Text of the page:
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Profiles in Public Health

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Aly Jaffer

MPH, Health Policy and Management, Health Promotion and Communication

In one sentence, what is public health to you?

Public health is an ecosystem that is always changing—with different communities, cultures, and stakeholders—all of which have a vested interest in making a population healthy from the start.

What inspired you to study to public health?

The world we live in is rapidly changing, and learning to see health from a different perspective was essential to me. The first time I realized I wanted to get into public health was when I was in a disasters and complex emergencies course, where we studied the earthquake in Haiti in 2010. The reality that health wasn’t just acute care provided immediately after the event, but also systemic level issues caused by the lack of prevention and policies, really opened my eyes.

What has been the single most rewarding experience of your career/studies so far?

Hands down, one of the neatest experiences I’ve had thus far was when I served as a CAC (Certified Application Counselor) helping to enroll people in the new marketplace for health insurance. Seeing working families finally get health care, when previously they couldn’t afford it, was touching. The look and smile on some of the parents’ faces after they realized what they were eligible for was priceless.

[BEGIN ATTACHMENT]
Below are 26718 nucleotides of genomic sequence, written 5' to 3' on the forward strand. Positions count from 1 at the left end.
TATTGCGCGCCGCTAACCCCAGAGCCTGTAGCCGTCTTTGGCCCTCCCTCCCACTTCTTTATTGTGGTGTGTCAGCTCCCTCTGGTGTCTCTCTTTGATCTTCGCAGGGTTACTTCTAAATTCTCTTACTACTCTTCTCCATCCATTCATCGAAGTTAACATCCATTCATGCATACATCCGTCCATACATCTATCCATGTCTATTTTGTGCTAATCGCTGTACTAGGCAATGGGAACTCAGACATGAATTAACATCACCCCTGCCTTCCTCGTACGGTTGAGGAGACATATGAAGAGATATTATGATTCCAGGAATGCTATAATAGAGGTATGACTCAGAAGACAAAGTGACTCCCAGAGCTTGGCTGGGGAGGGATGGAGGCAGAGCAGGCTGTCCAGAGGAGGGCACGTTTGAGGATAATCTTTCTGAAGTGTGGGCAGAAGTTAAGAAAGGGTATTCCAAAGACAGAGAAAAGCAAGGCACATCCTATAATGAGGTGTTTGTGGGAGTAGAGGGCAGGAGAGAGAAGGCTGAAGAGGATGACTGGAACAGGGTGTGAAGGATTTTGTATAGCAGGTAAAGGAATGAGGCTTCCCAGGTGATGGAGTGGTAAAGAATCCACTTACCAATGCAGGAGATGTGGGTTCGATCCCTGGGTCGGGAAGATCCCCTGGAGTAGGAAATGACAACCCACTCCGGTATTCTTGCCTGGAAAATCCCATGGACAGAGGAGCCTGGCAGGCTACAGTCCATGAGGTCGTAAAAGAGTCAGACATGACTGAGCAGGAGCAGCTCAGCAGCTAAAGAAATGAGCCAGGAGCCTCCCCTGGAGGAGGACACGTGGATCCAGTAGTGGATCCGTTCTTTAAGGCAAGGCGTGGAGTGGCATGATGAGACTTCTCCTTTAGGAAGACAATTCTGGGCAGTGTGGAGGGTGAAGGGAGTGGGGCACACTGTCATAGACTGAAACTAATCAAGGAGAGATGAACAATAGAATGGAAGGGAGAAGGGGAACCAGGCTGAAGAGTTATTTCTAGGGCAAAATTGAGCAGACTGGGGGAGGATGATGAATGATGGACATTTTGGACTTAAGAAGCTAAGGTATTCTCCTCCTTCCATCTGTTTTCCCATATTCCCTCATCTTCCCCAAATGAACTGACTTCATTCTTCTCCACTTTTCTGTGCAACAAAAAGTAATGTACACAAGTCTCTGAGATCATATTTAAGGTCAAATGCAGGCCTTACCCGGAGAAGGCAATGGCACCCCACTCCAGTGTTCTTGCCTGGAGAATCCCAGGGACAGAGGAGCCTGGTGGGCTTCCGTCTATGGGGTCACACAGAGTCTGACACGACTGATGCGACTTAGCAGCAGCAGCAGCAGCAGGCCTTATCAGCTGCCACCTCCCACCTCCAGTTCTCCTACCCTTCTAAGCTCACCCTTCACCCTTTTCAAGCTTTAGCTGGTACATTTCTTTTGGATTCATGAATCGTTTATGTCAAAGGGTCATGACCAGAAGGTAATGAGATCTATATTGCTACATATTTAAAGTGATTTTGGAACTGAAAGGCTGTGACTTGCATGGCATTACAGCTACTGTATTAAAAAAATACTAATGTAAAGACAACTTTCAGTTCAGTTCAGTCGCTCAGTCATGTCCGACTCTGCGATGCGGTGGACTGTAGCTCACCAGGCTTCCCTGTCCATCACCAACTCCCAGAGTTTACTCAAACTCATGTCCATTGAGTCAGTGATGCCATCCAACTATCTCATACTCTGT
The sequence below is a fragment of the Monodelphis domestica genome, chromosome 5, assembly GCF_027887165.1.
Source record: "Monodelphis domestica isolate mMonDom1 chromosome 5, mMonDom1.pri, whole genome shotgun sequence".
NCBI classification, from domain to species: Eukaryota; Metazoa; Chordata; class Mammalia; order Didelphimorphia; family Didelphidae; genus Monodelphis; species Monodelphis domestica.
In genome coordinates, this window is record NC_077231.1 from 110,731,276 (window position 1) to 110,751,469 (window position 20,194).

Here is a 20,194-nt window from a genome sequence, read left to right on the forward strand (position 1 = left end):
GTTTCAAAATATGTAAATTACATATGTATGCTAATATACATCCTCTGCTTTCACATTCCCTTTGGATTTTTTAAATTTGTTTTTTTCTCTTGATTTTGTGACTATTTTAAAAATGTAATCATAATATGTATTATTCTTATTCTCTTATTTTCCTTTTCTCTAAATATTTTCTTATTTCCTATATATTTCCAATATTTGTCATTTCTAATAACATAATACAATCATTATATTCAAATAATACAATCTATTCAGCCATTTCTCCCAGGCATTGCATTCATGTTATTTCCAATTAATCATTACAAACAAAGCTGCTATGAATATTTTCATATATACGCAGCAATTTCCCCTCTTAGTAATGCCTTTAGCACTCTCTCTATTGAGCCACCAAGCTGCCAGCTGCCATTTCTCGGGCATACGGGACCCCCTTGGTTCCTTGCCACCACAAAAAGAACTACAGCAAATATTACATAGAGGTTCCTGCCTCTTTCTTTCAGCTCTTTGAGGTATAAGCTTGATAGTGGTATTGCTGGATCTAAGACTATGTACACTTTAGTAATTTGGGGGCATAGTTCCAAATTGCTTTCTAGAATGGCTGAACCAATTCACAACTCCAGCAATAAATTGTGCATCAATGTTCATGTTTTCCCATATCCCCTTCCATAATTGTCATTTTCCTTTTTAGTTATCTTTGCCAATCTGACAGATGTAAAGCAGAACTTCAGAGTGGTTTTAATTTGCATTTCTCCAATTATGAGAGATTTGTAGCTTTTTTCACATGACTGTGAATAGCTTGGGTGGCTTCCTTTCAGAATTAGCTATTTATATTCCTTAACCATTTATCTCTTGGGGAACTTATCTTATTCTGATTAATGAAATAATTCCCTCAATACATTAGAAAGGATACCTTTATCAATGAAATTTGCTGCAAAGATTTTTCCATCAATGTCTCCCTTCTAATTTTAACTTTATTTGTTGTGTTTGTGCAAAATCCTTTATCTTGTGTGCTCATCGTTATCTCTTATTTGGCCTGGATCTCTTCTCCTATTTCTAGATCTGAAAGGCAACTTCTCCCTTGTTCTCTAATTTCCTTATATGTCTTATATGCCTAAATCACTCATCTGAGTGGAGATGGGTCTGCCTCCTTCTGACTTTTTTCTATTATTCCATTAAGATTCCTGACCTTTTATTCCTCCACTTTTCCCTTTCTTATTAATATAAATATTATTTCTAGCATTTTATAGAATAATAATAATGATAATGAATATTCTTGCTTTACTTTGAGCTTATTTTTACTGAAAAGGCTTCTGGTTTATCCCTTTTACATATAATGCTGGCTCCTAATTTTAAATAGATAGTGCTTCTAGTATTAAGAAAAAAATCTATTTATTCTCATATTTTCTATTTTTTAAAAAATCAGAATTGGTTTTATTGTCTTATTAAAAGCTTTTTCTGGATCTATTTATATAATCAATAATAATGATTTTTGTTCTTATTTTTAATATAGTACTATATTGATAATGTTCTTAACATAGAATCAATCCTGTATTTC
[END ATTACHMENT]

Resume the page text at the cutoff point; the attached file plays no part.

What is the one piece of advice you wish someone had given you when you were starting out in public health?

Get involved. The best way to really understand public health and what you want to do in public health is to get involved. If that means volunteering at the local health department or with different stakeholders, take the time to do so. A person will appreciate the challenges and what it takes to create change, especially in our system.

What do you think is the biggest challenge that the public health field should be focusing on?

Organization and communication as to what the public health system is focused on. I don’t believe there are enough collaborative efforts to create a unified system. I know local communities have different needs, but rarely do we see what’s effective across the country and how to disseminate what works and what doesn’t work. The public should be able to recognize the efforts of the public health system not just because it’s there to serve them, but because there is a concerted effort to communicate what is trying to be done.

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